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The following on esophageal disease in pediatrics contains commentaries on acquisition of neuromuscular maturation; physiology of esophageal peristaltic and sphincteric reflexes; implications for clinical practice; and conditions that predispose to severe gastroesophageal reflux disease (GERD) in children with potential risk for esophageal cancer.
Sudarshan R. Jadcherla
Owing to the advances in obstetric and neonatal intensive care practices globally, more infants are now surviving but with aerodigestive concerns. As a result, prevalence of neonatal feeding and airway problems is increasing. Infants born at less than 28 weeks gestation have significant feeding delays, compared with infants born greater than 28 weeks gestation. Evidently, maturation plays a significant role in acquisition of neuromuscular maturation involved with safe oral feeding skills.
In this session, we discussed briefly: (1) embryology of the esophagus, and (2) the physiology of esophageal peristaltic and sphincteric reflexes and esophageal and airway interactions.
Fetal swallowing develops by 12 weeks, and development of safe swallowing skills is a process in continuum, modified during postnatal maturation and adaptation, as well as influenced by comorbidities. Swallowing deficits result in those infants that have structural anomalies of gut and polyhydramnios results as amniotic fluid fails to circulate.
Contrasting adult humans, the neonate has nasopharynx and hypopharynx and a relatively large tongue (no oropharynx), the hyoid larynx and epiglottis are in a higher position, and the pharyngeal phase of swallow triggers from the vallecula. Furthermore, the young infant has a shorter esophagus.
Postnatally, rapid development occurs in the first year of life with respect to structure and functions of the esophagus and feeding functions. The lower esophageal sphincter is predominantly intrathoracic in neonates, and the intraabdominal part of the sphincter grows in infancy. Despite these maturational limitations, the human infant has to eat more volume per kilograms of body weight to sustain the growth phase, and yet maintain a safe aerodigestive tract.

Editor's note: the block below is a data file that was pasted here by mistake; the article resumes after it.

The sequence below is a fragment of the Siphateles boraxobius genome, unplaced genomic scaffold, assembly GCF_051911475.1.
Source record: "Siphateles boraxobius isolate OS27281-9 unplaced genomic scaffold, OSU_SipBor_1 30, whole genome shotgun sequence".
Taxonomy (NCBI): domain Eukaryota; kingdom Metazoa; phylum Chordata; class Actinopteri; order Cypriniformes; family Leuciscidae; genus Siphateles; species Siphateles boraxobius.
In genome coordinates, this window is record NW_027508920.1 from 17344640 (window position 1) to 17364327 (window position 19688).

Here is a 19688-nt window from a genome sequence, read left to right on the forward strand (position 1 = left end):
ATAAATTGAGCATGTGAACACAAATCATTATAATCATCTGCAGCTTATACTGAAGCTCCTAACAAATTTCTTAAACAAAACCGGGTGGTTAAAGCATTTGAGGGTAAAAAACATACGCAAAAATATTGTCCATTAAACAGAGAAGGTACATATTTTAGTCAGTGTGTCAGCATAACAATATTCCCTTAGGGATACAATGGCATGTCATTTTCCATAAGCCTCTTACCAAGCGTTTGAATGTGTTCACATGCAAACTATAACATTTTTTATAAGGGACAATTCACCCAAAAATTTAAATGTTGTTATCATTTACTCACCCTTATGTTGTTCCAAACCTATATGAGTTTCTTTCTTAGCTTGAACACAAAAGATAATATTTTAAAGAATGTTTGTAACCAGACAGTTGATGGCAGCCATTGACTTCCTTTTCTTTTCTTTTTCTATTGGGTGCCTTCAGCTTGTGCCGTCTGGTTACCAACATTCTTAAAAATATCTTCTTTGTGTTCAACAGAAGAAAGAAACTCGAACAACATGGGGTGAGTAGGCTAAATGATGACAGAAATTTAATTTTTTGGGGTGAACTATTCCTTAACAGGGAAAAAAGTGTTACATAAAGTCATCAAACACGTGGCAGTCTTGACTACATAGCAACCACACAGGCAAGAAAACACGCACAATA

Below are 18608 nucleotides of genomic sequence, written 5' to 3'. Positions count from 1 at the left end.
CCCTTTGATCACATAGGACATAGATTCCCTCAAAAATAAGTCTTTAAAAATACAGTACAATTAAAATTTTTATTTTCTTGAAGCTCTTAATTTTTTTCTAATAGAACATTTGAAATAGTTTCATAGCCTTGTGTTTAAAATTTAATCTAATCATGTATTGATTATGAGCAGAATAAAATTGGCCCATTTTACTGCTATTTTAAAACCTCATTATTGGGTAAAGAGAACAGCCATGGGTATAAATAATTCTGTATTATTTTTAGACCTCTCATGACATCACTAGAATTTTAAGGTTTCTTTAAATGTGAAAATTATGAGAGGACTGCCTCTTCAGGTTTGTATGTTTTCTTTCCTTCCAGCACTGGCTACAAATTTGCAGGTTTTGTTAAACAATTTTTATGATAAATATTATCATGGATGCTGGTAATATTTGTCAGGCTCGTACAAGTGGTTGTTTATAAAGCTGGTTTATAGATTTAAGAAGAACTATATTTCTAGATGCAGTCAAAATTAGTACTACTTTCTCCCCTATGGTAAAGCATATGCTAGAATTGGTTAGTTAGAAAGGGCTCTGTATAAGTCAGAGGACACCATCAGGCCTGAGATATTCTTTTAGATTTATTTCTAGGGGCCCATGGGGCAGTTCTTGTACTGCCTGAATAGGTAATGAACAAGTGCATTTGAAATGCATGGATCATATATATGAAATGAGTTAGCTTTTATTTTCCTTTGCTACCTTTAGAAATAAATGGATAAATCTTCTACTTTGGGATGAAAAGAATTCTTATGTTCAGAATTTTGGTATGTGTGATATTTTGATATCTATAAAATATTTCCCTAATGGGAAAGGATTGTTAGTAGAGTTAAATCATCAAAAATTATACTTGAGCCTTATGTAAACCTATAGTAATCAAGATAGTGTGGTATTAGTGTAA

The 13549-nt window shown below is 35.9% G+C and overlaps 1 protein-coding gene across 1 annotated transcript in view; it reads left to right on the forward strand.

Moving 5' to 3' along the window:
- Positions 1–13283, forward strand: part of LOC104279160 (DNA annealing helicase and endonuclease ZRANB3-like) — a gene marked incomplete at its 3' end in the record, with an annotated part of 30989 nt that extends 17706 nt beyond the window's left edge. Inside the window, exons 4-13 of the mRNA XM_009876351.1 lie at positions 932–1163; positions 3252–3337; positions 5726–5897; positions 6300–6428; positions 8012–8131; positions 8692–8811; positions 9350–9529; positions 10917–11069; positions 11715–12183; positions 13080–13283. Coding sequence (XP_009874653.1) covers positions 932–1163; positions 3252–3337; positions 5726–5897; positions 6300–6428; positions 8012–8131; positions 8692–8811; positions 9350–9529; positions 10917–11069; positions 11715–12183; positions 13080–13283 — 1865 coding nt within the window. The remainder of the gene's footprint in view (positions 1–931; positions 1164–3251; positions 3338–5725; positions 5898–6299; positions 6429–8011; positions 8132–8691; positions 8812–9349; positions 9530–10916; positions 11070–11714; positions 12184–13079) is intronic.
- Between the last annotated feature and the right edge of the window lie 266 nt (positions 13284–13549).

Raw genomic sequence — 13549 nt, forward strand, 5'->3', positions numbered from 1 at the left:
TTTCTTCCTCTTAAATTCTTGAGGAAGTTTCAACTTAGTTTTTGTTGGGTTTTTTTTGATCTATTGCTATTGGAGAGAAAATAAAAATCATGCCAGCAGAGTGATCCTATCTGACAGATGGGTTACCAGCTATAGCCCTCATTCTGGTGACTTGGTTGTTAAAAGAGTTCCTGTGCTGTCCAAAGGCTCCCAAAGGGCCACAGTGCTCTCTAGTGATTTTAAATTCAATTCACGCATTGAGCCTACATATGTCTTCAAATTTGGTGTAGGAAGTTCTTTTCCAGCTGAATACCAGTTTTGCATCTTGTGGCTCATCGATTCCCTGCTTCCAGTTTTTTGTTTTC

Development of safe swallowing skills is a process in continuum, modified during postnatal maturation and adaptation. The functions of esophagus can be summarized as those involved with:
The esophagus and airways share similar innervation by the vagus, and interaction of afferent and efferent neuronal pathways modulate sensory–motor function ensuring safe swallowing and airway protection. These modulating mechanisms are aberrant in infants with dysphagia and airway problems.
In developing infants, we have characterized the sensory–motor basis for neonatal esophageal functions.4,5 Abrupt bolus as a stimulus activates the esophageal receptors and afferents, resulting in activation of esophageal and airway efferents. Using this approach, we have defined the following reflexes during neonatal maturation: deglutition reflex, pharyngeal reflexive swallow, primary and secondary peristaltic reflexes, upper esophageal contractile reflex, lower esophageal sphincter relaxation reflex, pharyngoglottal closure reflex, and esophagoglottal closure reflex. Furthermore, volume-dependent increment in the recruitment of pharyngeal or esophageal and sphincteric reflexes has been noted, and that maturation improves the sensory–motor characteristics of such reflexes. Such findings suggest that neuronal recruitment improves with maturation, as well as the magnitude and coordination of contractility.
It is conceivable that deviation in esophageal motility defenses and peristaltic reflexes can occur in conditions such as extreme immaturity, maldevelopment of the foregut, neurological malfunction, or chronic lung disease. Neonatal maturational delays can result in motility disturbances and may form the basis for infant feeding problems. Important neonatal and infant problems related to the esophagus include dysphagia, gastroesophageal reflux disease and aggravation of airway injury due to malfunctions of the swallowing or airway protection mechanisms. Objective evaluation of esophageal motility may provide support for evidence-based management of feeding and airway protection strategies. [This work was supported in part by grant funding from the National Institutes of Health RO1 068158 (Jadcherla)].